I’m not an expert at anything. I just report what works for me. My way is not the only way, but it works and has been my system for more than 30 years.
Take, for instance, the controversy that promotes shooting target points first and then broadheads once it’s time to hunt. It seems to be a pretty simple transition, doesn’t it?
This question comes my way many times every year as bow hunters start putting in more time on the target ranges. Many hunters spend many hours shooting at hay bales, sand piles, 3-D or other targets with their target points when not actually hunting.
Thorough practice on a target is important but is it necessary to do it twice?
Their bow and sights are dead-on for various ranges, and most feel they are set for bow hunting. The first day out, along comes a nice buck or a fat doe, and by now they’ve switched to broadhead. Back, ever so slowly, comes the bow string to a firm anchor point. The hunter nudges the sight into its proper aiming point, and makes a smooth release.
Perhaps he hits but maybe he doesn’t. It could be a complete miss. Is it target panic? Is it a case of jittery nerves or buck fever? Or, could it be something much different?
Good questions. Tough ones to answer. Two schools of thought exist, and who is to say which is right or wrong?
Each of us has a personal philosophy, and here is mine. I practice by shooting broadheads, and for what I consider to be very good reasons. I don’t want to sight in my bow with target points, and then have to do the job all over again with broadheads.
Yeah, sure, I know! Many makers of broadheads say their heads fly just like target points. Again, some do and some don’t. Are you willing to trust perhaps your only chance of the season to a manufacturer’s promise?
For many years I had a big deep sand-pile in the backyard. I’d shoot off my back deck at a target set up in front of the sand. One by one, the broadheads would cleave through the target paper outlined with the vitals of a deer, and the arrows would plunge into the sand.
Sure, shooting broadheads into sand will dull them. I don’t care because I’ve shot two-blade fixed-blade broadheads for many years. I have to sharpen them anyway so what difference does it make? None, to my way of thinking. In fact, I think it makes perfect sense.
I eliminate the target point phase and begin with broadheads.
Starting out with broadheads eliminates having to shoot target points and then sighting in again with hunting heads. I get the program done right, the first time, and don’t have to keep fiddling with my bow sights. The time I save can better be spent on pre-season scouting.
Granted, some open-on-impact broadheads shoot almost like a target point but they are very expensive and most hunters don’t want to shoot them into a target or sand-pile. Can’t blame ’em for that, but how else can they practice to determine if they shoot like target points?
So, let’s consider the alternative. We buy a dozen quality arrow shafts, cut them to the right length, and keep six for target practice and six for hunting. We shoot six arrows at the target, mess with the sights a little bit, shoot another six arrows, and sooner or later our target arrows will be smacking into into the heart-lung area of a 3-D deer target.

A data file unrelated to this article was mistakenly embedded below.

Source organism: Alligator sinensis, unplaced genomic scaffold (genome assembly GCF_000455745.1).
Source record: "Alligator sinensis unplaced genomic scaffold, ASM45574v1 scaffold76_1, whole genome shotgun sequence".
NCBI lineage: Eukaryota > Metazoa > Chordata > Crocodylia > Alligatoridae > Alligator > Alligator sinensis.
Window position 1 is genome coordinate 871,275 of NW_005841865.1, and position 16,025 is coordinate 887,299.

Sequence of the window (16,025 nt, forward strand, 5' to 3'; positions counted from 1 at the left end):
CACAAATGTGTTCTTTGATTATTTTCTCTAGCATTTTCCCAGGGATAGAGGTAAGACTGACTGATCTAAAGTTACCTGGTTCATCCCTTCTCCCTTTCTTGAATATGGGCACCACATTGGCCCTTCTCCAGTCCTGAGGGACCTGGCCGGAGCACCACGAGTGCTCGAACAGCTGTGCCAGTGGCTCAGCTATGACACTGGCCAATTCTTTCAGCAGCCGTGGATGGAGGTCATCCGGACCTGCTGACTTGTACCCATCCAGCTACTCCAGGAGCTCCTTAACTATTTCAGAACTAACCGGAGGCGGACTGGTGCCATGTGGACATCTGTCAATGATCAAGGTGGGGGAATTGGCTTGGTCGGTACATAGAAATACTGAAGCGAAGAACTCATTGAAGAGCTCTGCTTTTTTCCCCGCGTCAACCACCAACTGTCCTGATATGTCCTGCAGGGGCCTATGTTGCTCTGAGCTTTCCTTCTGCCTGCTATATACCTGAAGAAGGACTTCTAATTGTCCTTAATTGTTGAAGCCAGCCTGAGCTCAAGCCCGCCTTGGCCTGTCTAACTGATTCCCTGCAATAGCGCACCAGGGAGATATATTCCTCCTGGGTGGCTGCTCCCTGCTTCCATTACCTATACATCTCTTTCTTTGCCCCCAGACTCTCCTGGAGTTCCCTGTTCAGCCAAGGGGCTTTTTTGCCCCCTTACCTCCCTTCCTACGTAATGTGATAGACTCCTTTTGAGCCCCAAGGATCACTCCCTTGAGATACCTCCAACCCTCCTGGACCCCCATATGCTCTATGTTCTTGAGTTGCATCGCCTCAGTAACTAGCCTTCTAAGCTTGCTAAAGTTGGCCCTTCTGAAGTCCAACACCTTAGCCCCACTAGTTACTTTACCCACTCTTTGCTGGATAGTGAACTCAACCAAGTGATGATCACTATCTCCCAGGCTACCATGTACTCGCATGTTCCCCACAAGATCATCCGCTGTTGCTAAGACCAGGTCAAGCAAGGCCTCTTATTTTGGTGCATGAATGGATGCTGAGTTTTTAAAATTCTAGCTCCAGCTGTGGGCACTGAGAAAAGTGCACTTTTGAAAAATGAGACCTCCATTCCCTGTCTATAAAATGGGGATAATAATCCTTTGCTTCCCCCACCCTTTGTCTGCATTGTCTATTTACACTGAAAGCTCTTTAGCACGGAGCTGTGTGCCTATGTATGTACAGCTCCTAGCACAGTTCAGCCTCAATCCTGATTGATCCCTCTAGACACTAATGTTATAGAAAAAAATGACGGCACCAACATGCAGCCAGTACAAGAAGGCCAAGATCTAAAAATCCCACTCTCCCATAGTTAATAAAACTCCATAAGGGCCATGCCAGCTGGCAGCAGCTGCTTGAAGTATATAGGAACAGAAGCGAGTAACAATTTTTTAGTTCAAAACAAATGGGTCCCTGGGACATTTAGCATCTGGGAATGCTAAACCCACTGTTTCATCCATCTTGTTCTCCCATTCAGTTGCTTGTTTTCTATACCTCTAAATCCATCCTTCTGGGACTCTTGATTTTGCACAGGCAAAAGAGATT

So we shoot and shoot during the summer with our target arrows, shoot vanes off other arrows, and occasionally by luck or skill, will Robin Hood (shoot one arrow down the shaft of another arrow), and we know we are shooting very well at that point.
The summer passes, as it has through July, August, and soon we’ll be into September, and we become as serious as a heart attack about preparing for what may be our bow season’s shot-of-the-season.
Will we be ready and on-target for the season opener on Oct. 1.
It’s time to test our broadheads. The season has opened, and already we’re looking forward to the rut. Our sight system may or may not be right for the broadheads. The two-, three-, four- or even five-blade broadheads suddenly start acting quirky. They no longer hit at the aMW point of aim as our field tips did.
They plane to the left or right, shoot high or low, and may impact the target nock-high, nock-low, nock-right or nock-left. We try to tune the sights to get the same results as with target points, and often find it difficult to do. We may finally have to make adjustments to the nock, move the arrow rest in or out, to the right or left, and we are soon back at Square 1 — sighting in the bow the second time.
I choose to bypass the target point phase, and stick with broadheads. I have Block targets in my 25-YARD basement archery range, and sure, they get chewed up by broadheads, but if necessary, I buy another Block target for indoor shooting.
The whole purpose of bow hunting for whitetail deer is to shoot a straight arrow, each and every time you shoot at a buck or doe, and you want to know exactly where that arrow is going.
I’m not saying it can’t be done by shooting first with target points, and then switching to broadheads, but one factor against shooting multiple-blade heads is it does two or three times the damage to a target as two-blade heads. So, I stick with the razor sharp two-blade, begin shooting with them, and when it comes time for a shot, I’m ready.
I don’t have to worry about arrows veering off in odd directions. I know precisely where my arrow is going, on each and every shot. Such is not always the case when we switch from one to the other, and then don’t shoot broadheads because we don’t want to rip up targets.
My way works for me, and that is plenty good enough for this bow hunter. How you do it also is a matter of personal choice. Don’t feel you must imitate my system, but be forewarned that sighting in a bow the second time can be a waste of that valuable commodity.